My sense is that the Wisconsin Supreme Court's ruling with turn on a controversial provision in the state's child abuse and neglect statutes that seems to protect parents who engage spiritual healing practices from criminal prosecution.  The Neumanns were charged under another statute, but their best legal argument is that Wisconsin's laws are confusing: conduct that  is protected under one part of the law is prohibited by another statute.  According to this claim, their right to due process of law thus has been violated.

These cases are interesting because of the complex legal, ethical, and religious issues involved, and it's difficult to predict how they will turn out.  They seem to defy conventional "conservative" and "liberal" interpretations of the law.  So it's possible that we could see some odd bedfellows in the court's majority.

Saturday, May 11, 2013

Recent praise for The Catonsville Nine: A Story of Faith and Resistance in the Vietnam Era

A "remarkable study" showing "rare sensitivity and insight." -- Noam Chomsky, MIT

"Combin[es] a novel's readability with in-depth historical research." -- Publishers Weekly

"A must read for people of any faith" whose author is a "master storyteller." -- Dissident Voice

"Peters has provided readers with the fullest study to date of the ultra-resistance as it played out, beginning with a single draft board action in eastern Maryland in the spring of 1968. Whatever one may think of the Nine's tactics, Peters's compellingly written book will keep their memory alive."  -- Arnold Sparr, St. Francis College, in The Catholic Worker

"Peters has contributed a thorough account of each individual and the events before and after their their ritual napalming of draft records. It is required reading in the growing literature about American religious responses to the Vietnam War."  -- David Settje, Concordia University, in Journal of American History
"A masterful work of history and group biography." -- Joe Tropea, director of "Hit and Stay," in The Baltimore City Paper

A "carefully delivered rendering." -- Robert Cottrell, California State University, Chico, in Choice

"An original, balanced study" that is "objective, well-written and highly interesting from a variety of angles." -- Patrick Henry, Whitman College, on History News Network

"A well-researched, well-told and gripping account of the incident and its aftermath -- exploring the personalities in a way that other accounts have not."  -- The Catholic Review (Baltimore)

"Despair, anger, ecstasy, and determination are the ingredients of Peters' narrative and he combines these ingredients with the skill of a master storyteller.... This is a must read for people of any faith, whether that faith is in a god or in humanity." -- Ron Jacobs, author of The Way the Wind Blew: A History of the Weather Underground, on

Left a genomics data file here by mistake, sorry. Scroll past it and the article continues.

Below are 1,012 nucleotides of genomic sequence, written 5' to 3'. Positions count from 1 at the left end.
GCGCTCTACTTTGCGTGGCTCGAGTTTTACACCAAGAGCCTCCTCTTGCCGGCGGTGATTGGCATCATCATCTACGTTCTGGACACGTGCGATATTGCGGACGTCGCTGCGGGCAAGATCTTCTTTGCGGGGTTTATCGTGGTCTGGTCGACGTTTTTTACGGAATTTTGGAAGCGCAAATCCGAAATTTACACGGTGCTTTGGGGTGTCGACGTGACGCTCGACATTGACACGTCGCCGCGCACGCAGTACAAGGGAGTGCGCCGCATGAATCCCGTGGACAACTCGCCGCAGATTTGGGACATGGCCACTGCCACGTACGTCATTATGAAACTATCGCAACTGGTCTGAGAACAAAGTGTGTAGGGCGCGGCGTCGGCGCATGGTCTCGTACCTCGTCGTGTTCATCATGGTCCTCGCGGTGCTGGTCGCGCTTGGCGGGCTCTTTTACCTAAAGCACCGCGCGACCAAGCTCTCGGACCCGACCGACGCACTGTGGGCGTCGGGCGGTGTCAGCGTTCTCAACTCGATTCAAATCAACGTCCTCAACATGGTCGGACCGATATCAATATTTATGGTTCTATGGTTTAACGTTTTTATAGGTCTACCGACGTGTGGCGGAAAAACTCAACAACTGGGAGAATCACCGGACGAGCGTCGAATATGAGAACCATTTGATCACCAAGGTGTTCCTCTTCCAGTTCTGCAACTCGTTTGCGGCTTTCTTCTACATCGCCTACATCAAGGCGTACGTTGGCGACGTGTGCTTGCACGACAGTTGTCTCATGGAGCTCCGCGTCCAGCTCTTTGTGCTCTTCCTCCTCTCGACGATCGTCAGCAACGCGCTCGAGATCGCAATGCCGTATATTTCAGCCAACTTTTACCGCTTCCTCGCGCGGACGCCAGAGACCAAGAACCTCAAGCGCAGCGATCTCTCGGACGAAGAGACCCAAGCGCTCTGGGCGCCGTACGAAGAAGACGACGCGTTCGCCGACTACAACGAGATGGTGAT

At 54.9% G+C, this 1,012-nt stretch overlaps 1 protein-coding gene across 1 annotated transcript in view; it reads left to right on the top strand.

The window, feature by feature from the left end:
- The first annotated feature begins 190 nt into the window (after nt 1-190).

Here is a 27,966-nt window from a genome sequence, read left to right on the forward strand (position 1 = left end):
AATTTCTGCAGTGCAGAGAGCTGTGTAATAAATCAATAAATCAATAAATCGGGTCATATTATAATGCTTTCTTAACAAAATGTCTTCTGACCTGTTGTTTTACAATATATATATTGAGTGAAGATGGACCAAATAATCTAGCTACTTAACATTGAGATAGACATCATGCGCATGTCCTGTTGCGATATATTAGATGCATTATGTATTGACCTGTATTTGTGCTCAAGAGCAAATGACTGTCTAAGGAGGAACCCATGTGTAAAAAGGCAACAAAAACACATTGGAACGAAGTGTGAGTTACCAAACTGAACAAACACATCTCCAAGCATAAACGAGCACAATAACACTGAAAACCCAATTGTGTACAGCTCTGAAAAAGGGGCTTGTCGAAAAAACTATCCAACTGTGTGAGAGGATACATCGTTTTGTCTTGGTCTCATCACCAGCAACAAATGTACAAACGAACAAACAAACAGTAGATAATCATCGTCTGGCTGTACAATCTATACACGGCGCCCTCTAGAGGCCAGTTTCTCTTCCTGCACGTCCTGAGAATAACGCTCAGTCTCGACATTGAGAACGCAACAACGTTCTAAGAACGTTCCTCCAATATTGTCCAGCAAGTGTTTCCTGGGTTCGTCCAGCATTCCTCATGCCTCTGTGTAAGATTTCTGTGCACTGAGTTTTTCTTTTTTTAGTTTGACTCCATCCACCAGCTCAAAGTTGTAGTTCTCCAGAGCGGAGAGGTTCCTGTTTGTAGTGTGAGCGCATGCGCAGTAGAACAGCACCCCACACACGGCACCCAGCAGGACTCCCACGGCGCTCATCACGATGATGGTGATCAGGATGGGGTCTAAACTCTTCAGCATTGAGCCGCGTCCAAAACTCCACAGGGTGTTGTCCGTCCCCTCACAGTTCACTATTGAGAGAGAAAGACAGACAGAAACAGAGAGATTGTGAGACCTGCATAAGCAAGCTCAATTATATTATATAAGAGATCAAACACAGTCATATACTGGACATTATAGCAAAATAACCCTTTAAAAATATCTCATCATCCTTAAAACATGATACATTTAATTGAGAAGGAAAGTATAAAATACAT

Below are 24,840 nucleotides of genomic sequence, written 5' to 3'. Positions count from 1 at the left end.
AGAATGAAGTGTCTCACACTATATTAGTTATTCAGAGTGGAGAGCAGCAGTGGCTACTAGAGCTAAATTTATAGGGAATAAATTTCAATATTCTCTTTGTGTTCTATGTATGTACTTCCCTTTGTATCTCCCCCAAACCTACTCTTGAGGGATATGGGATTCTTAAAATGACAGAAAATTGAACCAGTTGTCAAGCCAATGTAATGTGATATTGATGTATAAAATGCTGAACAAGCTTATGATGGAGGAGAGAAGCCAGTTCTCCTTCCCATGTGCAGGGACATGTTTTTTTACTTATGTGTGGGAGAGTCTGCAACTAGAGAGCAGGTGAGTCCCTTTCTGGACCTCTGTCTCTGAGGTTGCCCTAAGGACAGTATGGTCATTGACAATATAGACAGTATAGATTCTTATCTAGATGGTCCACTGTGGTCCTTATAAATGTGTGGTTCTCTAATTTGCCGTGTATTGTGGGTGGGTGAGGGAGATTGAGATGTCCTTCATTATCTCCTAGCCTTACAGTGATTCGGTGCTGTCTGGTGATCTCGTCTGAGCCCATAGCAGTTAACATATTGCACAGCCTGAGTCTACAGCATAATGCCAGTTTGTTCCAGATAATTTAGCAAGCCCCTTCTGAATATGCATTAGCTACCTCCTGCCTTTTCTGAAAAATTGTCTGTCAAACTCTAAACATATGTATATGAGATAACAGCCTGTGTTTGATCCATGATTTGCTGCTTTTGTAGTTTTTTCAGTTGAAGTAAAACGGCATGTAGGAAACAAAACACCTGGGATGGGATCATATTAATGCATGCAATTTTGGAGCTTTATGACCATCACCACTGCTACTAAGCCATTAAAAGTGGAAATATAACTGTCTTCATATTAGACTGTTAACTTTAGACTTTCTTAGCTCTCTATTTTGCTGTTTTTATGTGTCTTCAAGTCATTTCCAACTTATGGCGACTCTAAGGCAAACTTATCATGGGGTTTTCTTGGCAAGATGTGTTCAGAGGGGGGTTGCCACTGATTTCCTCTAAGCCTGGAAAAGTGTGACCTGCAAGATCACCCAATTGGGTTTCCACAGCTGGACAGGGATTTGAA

"An excellent book... Careful academic history... For anyone interested in this era of American history, Christian activism, or the Catholic Left, The Catonsville Nine is a very good book."  -- Richard Beck, Abeline Christian University, in Experimental Theology

"The Catonsville Nine is a well-researched, well-written narrative that demonstrates the important role that faith played in the social protest movements of the 1960s. Not only does Peters shed light on the Catonsville Nine, but he also raises the question of how close historians should be to their work and how it impacts the writing." -- Herstory Professor blog

"This is a work of history, not hagiography.  The Berrigans and other activists emerge as flawed enough to be human, and courageous enough to be worthy of the admiration they have often received."  -- Bill Lueders

"Peters shows himself to be a thorough, detail-oriented and entertaining author and historian." -- Catholic News Service

"Meticulously researched, it reads like a thriller.... Shawn Peters' superb account will touch and inspire everyone who cares about peace." -- Activist and author John Dear, S.J.

"An important book." -- Colleen McLean, in Spokane Faith & Values

"Shawn has written a reasonable and balanced account.  As a member of the Baltimore Four, and having lived through these events, I feel that he has done an admirable job....This book is the best that has been penned regarding the Catonsville Nine action -- no question."  -- David Eberhardt (of the Baltimore Four)

"A fascinating new book." -- Matt Rothschild, Editor, The Progressive

"[An] assiduously researched history . . . Peters records with a historian's rigor and the compassionate curiosity of an investigative journalist." -- America Magazine

"A scholarly and readable account of this episode." -- Robert Nowell, in Church Times (U.K.)

Peters "has given us an intriguing story, replete with lessons for resisters of today." -- Rosalie Riegle, in WIN: Through Revolutionary Nonviolence

"I really, really enjoyed this book." -- Tom Hall, WYPR Radio (Baltimore)

A "compelling retelling of this dramatic event from the Vietnam era." -- The Capital Times (Madison, WI)

"A rich and engrossing study" and "a valuable contribution to social and legal history." -- Lawrence Friedman, Stanford University

"Peters has written a complex, gripping account of what led up to the event, the raid itself and its aftermath.  One by one the participants are brought to life....Even for someone like myself, very much an insider, the book has its surprises." -- Jim Forest (of the Milwaukee 14), in Sojourners

"Peters' book adds much to the Vietnam era anti-war history." -- The Notre Dame Review

"An excellent work of history" that "is written in a clear and well-thought-out manner." -- VVA Veteran

"Shawn Francis Peters' telling is as good as it gets.  The book offers a worthy retrospective on a tumultuous and intensely lived time.  I recommend it highly." -- Moni McIntyre, Duquesne University, in Catholic Books Review

"[A] a comprehensive account" and "a readable history." -- Boston Globe

"A story that pulses with energy." -- Zocala Public Square

"The authoritative book on the Catonsville Nine." -- Tripp York, West Virginia Wesleyan College